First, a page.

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Author Topic: Husqvarna quality, how has it been compromised since sold at big box stores?  (Read 7188 times)

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Offline brettl

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As I understand it, and please correct me where wrong, Husky, Poulan, Craftastman, Jonsered, Redmax and how many others(?) are one. Since the big box store availability, where does the old Husky quality end, and the Poulan/Craftsman-type "disposable" stuff begin? How far does the disposable stuff carry over into the Jonsered and Redmax saws? No disrespect to Poulan or Craftsman. I've owned Poulan and it was a decent saw for the use it was intended. I currently own a so-called "Professional" Craftsman and have been favorably surprised at the performance. Starts well, idles and transitions well and has good power. Cheesy chain tensioning system though. Looking forward to your answers.  Thanks

Offline Rob5073

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I can say this: Husqvarna doesn't let the big box stores sell the pro grade saws.  I tried to get the "blue store"  to order me a 545 Auto Tune.  The employee called the Husqvarna rep while I was standing there and Husqvarna said no.  I went through Baileys.  I don't know about their home owner or ranch saws. Husqvarna's pro saws are top notch IMO.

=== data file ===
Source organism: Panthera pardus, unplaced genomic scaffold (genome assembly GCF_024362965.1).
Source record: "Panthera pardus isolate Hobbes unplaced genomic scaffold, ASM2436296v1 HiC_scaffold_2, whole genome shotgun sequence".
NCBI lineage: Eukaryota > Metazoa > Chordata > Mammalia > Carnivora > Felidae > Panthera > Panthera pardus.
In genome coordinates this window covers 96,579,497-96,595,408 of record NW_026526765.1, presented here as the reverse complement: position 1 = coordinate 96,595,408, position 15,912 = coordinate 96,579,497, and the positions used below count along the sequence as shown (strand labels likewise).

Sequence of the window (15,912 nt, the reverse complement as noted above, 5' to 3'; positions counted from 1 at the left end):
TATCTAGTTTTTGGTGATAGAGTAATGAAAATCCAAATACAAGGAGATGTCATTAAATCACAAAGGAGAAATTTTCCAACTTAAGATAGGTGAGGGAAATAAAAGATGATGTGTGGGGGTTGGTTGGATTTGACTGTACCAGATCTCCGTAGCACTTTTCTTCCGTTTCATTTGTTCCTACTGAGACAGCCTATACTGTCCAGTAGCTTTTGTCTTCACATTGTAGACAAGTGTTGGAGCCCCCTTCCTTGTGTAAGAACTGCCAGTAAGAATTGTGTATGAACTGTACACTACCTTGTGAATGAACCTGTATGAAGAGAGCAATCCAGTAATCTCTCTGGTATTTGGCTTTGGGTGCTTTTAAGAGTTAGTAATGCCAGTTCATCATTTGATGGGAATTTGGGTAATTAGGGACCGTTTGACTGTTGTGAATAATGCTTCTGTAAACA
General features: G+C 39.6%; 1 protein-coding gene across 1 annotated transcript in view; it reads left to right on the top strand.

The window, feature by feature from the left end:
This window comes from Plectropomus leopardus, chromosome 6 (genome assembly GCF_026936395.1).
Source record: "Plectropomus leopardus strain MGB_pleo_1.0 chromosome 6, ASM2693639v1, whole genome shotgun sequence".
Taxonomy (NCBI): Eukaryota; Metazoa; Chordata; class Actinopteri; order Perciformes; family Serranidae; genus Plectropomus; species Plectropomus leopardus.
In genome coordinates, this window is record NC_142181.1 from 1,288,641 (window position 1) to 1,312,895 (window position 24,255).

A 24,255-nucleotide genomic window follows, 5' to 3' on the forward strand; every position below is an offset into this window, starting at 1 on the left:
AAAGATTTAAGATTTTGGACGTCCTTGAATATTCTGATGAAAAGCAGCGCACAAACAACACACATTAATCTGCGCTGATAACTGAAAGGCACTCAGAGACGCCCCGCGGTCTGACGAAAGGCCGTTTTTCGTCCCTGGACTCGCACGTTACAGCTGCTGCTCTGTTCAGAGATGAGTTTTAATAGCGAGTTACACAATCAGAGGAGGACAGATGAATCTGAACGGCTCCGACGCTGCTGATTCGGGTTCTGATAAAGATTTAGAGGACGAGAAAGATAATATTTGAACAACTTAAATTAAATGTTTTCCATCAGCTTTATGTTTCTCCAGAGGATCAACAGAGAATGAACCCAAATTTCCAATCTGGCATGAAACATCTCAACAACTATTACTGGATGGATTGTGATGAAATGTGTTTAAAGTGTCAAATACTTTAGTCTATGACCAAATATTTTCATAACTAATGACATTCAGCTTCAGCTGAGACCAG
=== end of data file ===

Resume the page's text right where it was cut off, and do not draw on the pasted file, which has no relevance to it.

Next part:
Offline nmurph

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I'm pretty sure you can order up to a 2265 through TSC.

Offline brettl

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That Jonsered series at TSC is one I'm curious about. Can I buy parts for and service them? Are they built more along the lines of Poulan/Craftsman disposables, or the better Husky saws?  I'm seeing Echo saws almost identical in appearance to the Jonsereds, are they part of this Husky family as well?

Offline nmurph

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The Jreds you see on the shelf are the low end and the Rancher lines. The Rancher lines are decent saws.

No, Echo is not a part of the Husqvarna conglomerate.

Offline SawTroll

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"Husqvarna quality, how has it been compromised since sold at big box stores?"

Not at all, as they made some really cheap models anyway (or had Poulan make them).
Actually, all the brands do....
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Offline brettl

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Perhaps I should have phrased it "... since Poulan started making some of them"? That would have been more accurate. I just don't know how long Poulan was making them before they showed up in the big box stores. I will be buying another saw soon and would like to know which saws in this conglomerate are still quality saws. I cut a lot of hedge every year and recently lost my best mid-sized Stihl to theft.

Offline sawguy21